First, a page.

Running is part of performance reviews for ROTC cadets

Photo: Katie Lingan

A runner’s time goals, for the most part, are arbitrary — the blend of ambition and realism. Not so for members of the Army Reserve Officers’ Training Corps, whose two-mile times count a little more than to the recreational or even competitive runner.

Early morning ROTC fitness tests are woven into the fabric of college life; for most students a myth, spread by someone who might well have been hallucinating at the tail end of an all-nighter. D.C’s Hoya Battalion comprises cadets from American University, Georgetown University, Catholic University, George Washington University and the Institute for World Politics, making it one of the largest ROTC programs in the United States.

When cadets gather for their testing at the Duke Ellington Track on the Georgetown campus, their scholarships and second lieutenant commissions are on the line. The tests consist of two minutes each of pushups and sit-ups, leading to a flat-out two-mile run. It’s about 19 minutes, max, of exertion.

“When I was a freshman, my run time was around 15 minutes for the two mile, and now hopefully, today I’ll hit 14,” said Abigail Velie, a senior from George Washington University.

Cadets consider the run the most demanding part of the test, challenging aerobic fitness and leg muscle endurance.

To prepare cadets for the running portion of the exam, the cadets meet weekly for group training runs.

“There’s no real rocket science on how we prepare for running,” said Patrick Donahue, a professor of military science at Georgetown. “Each hour-long training in the morning is broken up into warm up, pre-stretches, workout and cool down.”

The cadets must complete the Army Physical Fitness Test (APFT) twice a year and accumulate 180 points before graduation to successfully complete the rigorous physical requirements of the program.

Testing is done several times a year — mostly for practice and twice for their records. Officers join the cadets for testing, and everyone must meet the standards that include a cumulative scorecard where results from the test are continually recorded and monitored for progression, and which charts the requirements for each exercise based on the soldier’s age and sex.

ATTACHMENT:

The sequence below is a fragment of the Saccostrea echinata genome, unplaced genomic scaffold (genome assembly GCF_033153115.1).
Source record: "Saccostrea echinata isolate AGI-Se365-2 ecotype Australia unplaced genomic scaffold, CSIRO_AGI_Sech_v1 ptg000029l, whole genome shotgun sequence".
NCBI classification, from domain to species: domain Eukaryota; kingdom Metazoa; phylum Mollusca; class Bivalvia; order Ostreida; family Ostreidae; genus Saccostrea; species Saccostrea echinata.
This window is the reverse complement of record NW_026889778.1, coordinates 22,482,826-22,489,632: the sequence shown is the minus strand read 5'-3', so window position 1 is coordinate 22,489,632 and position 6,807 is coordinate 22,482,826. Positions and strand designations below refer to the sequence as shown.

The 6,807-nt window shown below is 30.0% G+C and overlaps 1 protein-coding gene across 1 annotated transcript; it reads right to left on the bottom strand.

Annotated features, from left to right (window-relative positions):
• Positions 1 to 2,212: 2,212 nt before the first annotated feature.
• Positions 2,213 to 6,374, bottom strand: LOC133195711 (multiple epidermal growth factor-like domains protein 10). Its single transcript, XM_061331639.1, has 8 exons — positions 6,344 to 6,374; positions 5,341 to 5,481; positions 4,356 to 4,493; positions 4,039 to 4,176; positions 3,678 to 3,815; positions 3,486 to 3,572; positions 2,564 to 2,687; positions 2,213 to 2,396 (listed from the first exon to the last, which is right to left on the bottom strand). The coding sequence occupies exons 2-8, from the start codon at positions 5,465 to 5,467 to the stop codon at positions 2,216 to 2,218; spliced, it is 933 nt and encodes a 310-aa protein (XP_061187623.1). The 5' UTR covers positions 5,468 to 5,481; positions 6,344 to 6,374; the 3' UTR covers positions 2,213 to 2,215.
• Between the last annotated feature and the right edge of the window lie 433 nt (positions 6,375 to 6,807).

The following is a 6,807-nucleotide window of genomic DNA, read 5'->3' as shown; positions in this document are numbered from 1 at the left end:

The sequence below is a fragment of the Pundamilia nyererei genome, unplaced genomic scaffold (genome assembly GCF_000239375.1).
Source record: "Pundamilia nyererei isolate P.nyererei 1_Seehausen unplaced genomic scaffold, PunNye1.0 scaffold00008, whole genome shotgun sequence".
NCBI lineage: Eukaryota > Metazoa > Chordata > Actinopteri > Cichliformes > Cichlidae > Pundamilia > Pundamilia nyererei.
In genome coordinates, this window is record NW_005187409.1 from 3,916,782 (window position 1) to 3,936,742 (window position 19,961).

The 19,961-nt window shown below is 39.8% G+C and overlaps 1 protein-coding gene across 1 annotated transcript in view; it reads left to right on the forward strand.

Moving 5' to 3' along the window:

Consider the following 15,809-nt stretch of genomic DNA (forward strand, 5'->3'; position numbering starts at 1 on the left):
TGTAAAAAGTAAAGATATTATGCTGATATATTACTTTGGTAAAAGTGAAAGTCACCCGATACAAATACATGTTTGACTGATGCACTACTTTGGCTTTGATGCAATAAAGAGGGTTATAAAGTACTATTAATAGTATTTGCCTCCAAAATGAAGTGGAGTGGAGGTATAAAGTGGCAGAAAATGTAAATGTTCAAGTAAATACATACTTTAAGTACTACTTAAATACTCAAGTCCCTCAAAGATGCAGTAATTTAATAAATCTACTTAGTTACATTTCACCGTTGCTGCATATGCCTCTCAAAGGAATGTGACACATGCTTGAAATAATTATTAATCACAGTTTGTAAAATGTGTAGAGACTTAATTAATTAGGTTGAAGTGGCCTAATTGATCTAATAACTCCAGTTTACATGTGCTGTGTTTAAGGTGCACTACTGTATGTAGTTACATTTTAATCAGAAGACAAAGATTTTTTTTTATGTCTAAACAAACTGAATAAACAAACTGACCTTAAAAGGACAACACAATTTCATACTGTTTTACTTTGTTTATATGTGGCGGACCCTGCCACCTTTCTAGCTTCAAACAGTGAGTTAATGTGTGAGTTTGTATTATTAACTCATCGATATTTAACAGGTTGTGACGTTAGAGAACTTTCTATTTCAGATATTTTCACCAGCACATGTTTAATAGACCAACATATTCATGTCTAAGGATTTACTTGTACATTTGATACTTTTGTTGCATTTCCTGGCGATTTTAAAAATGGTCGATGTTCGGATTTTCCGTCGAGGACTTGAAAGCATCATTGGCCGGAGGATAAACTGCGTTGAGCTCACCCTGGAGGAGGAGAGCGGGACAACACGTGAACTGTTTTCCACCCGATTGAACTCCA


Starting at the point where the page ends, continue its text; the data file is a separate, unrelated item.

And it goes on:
Just as important as the raw results are the cadets’ progress over time, tracked on a scorecard that follows them through their service. Scoring for each of the three segments starts at zero and tops out at 100 as a perfect score in all three areas — and they have to average 60.

In late March, 140 cadets gathered at the Ellington track for their test, chilled by a morning that promised rain but held off, to their relief. Though they knew the requirements, they stood while they were repeated out loud, then watched a demonstration of how to correctly complete each part of the test. Nerves and anxiety were floating on many of their faces. For some, these results meant keeping their scholarships.

The two-mile run ahead of them meant ten laps around the track plus an additional 100 meters, a tease for anyone expecting a standard track that measures four laps to a mile. The two-mile run, as well as the other events, are a 100 percent, individual challenge. While cadets are welcome to verbally encourage their classmates, helping someone by physically touching them results in immediate disqualification.

The large group of cadets that covered the track each came to the Hoya Battalion with their own sets of strengths and weaknesses with regards to their physical fitness. Some came into the program with an athletic background, having participated in track or other sports programs in high school. Others came to the program with other strengths but openly expressed their disdain for running and the obstacles they knew they would have to overcome. All were committed to succeeding. Regardless of their previous experiences, the cadets showed their determination to improve and continue to reach higher marks for the test that was being conducted that morning.